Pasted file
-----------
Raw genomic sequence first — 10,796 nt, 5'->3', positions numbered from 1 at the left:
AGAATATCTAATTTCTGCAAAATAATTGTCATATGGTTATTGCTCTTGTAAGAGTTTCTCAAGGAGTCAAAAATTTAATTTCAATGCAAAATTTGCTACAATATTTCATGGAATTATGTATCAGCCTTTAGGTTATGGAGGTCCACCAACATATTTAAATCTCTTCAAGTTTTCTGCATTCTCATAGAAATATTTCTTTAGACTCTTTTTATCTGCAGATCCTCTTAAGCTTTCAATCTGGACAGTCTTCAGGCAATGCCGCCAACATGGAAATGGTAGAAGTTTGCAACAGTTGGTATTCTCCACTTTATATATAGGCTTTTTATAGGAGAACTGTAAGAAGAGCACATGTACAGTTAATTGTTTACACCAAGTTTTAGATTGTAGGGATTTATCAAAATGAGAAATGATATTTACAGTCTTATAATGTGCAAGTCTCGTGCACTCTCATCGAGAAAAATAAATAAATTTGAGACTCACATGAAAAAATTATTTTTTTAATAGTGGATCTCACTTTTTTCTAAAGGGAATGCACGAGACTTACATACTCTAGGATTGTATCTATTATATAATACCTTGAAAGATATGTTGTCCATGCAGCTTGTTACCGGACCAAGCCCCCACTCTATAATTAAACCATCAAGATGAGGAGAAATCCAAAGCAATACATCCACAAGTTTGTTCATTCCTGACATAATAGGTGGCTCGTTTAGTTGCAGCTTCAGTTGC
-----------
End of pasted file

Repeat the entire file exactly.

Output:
Raw genomic sequence first — 10,796 nt, 5'->3', positions numbered from 1 at the left:
AGAATATCTAATTTCTGCAAAATAATTGTCATATGGTTATTGCTCTTGTAAGAGTTTCTCAAGGAGTCAAAAATTTAATTTCAATGCAAAATTTGCTACAATATTTCATGGAATTATGTATCAGCCTTTAGGTTATGGAGGTCCACCAACATATTTAAATCTCTTCAAGTTTTCTGCATTCTCATAGAAATATTTCTTTAGACTCTTTTTATCTGCAGATCCTCTTAAGCTTTCAATCTGGACAGTCTTCAGGCAATGCCGCCAACATGGAAATGGTAGAAGTTTGCAACAGTTGGTATTCTCCACTTTATATATAGGCTTTTTATAGGAGAACTGTAAGAAGAGCACATGTACAGTTAATTGTTTACACCAAGTTTTAGATTGTAGGGATTTATCAAAATGAGAAATGATATTTACAGTCTTATAATGTGCAAGTCTCGTGCACTCTCATCGAGAAAAATAAATAAATTTGAGACTCACATGAAAAAATTATTTTTTTAATAGTGGATCTCACTTTTTTCTAAAGGGAATGCACGAGACTTACATACTCTAGGATTGTATCTATTATATAATACCTTGAAAGATATGTTGTCCATGCAGCTTGTTACCGGACCAAGCCCCCACTCTATAATTAAACCATCAAGATGAGGAGAAATCCAAAGCAATACATCCACAAGTTTGTTCATTCCTGACATAATAGGTGGCTCGTTTAGTTGCAGCTTCAGTTGC